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Unquiet contemplation

Some might say 200 tabloid journalists losing their jobs is best defined as “a good start” but just because they are sometimes unkind to us we should not commit the same error of judgement.

When the Financial Services Act took effect in 1988 we had more than 250,000 registered to give advice. More recently, this diminished to 60,000, with about 20,000 of those being independent, although accurate figures are hard to find – even the FSA is vague and that is something that has always concerned me.

This reduction in numbers would generate massive press coverage if in any other section of the financial services industry and yet little has been said.

Is this because we are seen as unimportant and why the Money Advice Service went for the phrase “free advice”?

I always say we have got the compliance we deserve as too few engaged at the early stages and sent the people we did not like or felt were not effective into compliance roles.

This is no longer the case but the damage it did is still being felt. As the new regulatory system beds in, we need to ensure we do not remain silent.

I was recently critical of the FSA’s risk and suitability conference and the regulator subsequently informed me the feedback was very positive, although, given the com-ments made to me by other attendees, I suspect that came from a small sample.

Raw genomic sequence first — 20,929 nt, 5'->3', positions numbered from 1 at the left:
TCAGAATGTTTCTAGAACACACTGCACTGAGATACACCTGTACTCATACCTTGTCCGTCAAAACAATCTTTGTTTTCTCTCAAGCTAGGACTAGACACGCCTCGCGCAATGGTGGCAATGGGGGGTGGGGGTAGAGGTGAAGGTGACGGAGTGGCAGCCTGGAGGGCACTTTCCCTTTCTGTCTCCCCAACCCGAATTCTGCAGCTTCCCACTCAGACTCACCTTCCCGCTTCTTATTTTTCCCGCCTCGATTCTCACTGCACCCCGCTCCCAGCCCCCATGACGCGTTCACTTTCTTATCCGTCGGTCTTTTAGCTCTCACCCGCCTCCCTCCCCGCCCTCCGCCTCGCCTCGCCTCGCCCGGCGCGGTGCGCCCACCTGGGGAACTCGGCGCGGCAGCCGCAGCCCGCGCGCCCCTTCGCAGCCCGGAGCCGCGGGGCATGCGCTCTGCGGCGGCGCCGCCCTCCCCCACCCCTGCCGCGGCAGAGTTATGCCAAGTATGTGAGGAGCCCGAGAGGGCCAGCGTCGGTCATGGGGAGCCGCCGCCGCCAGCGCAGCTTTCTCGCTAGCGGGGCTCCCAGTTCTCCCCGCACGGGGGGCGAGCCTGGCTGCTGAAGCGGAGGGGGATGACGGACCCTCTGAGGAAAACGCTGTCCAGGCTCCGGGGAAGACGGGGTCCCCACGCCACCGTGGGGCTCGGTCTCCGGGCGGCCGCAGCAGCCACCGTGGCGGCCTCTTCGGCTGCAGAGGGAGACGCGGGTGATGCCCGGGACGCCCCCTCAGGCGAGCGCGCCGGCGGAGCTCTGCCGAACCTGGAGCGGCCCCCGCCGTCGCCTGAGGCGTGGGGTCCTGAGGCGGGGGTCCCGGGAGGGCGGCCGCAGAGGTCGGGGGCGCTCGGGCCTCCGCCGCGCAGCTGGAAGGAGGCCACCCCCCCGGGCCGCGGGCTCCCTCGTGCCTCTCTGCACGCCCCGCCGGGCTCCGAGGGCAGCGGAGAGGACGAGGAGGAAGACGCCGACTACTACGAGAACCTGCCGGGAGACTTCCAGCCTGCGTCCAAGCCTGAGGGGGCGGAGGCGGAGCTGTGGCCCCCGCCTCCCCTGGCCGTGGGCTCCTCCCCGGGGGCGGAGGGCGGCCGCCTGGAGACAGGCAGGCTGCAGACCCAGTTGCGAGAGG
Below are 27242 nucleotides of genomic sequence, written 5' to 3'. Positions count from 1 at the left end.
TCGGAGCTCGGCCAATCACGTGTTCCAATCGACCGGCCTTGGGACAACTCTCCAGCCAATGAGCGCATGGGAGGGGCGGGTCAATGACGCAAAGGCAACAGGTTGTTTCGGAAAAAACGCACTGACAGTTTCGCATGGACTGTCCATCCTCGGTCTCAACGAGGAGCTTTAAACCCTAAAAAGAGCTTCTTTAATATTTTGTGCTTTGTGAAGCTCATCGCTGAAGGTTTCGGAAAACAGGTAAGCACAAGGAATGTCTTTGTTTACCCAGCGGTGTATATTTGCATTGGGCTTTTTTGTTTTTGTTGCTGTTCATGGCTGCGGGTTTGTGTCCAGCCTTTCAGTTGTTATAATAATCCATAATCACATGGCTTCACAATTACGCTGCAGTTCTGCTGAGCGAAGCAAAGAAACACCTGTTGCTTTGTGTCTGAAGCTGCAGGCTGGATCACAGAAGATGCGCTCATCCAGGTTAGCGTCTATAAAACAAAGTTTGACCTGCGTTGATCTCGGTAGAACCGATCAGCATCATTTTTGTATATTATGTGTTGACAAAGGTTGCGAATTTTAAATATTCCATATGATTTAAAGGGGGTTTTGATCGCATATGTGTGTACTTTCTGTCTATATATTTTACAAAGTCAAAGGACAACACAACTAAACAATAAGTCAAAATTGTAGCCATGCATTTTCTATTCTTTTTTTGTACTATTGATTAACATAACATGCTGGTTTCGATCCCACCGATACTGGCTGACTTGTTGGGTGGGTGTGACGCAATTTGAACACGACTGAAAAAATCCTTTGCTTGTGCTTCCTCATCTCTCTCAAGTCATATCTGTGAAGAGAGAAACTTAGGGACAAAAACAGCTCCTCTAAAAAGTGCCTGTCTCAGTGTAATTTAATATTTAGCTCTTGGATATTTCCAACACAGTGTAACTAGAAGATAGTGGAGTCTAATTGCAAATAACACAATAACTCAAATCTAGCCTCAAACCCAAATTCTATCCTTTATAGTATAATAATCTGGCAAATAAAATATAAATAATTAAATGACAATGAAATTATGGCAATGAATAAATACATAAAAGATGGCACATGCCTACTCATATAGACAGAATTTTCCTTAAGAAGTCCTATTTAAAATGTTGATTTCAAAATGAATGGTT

That apart, the FSA did enter into dialogue and it is clear it wants to engage as it gave the impression that few trade bodies offer any alternatives to its various strategies.

At a time when Aifa should be leading the debate, it remains in contemplation. This is not helpful and I just hope that the final strategy appears in time for consideration and not after the retail distribution review is set in stone.

There is now less than 18 months to go until the RDR and yet many have still to grasp the scale of the change the move from commission to advisercharging will deliver.

I met an IFA from a bigger firm recently who told me adviser-charging is just a name change. In a rare occasion, I was momentarily lost for words. I then suggested to him that, in reality, the clients signing to accept AC could well have an impact.

By the evidence of his reaction, he had not properly contemplated adviser-charging in practice, in particular, the point that it is highly likely that providers will require the client’s written authority to make a deduction.

Nor was he aware of the proposal to withhold payment until the cooling-off period has expired or that operating solely on advisercharging from providers may impinge on his independent status.

His reaction mirrored mine when it was suggested to me that John Prescott’s calls may have been hacked. Like me, he simply could not understand why anyone would do that. But in this IFA’s case, the lack of cognitive deliberation made him very similar to the lord from Hull, talking before he really understood the situation.

Robert Reid is managing director of Syndaxi Chartered Financial Planners


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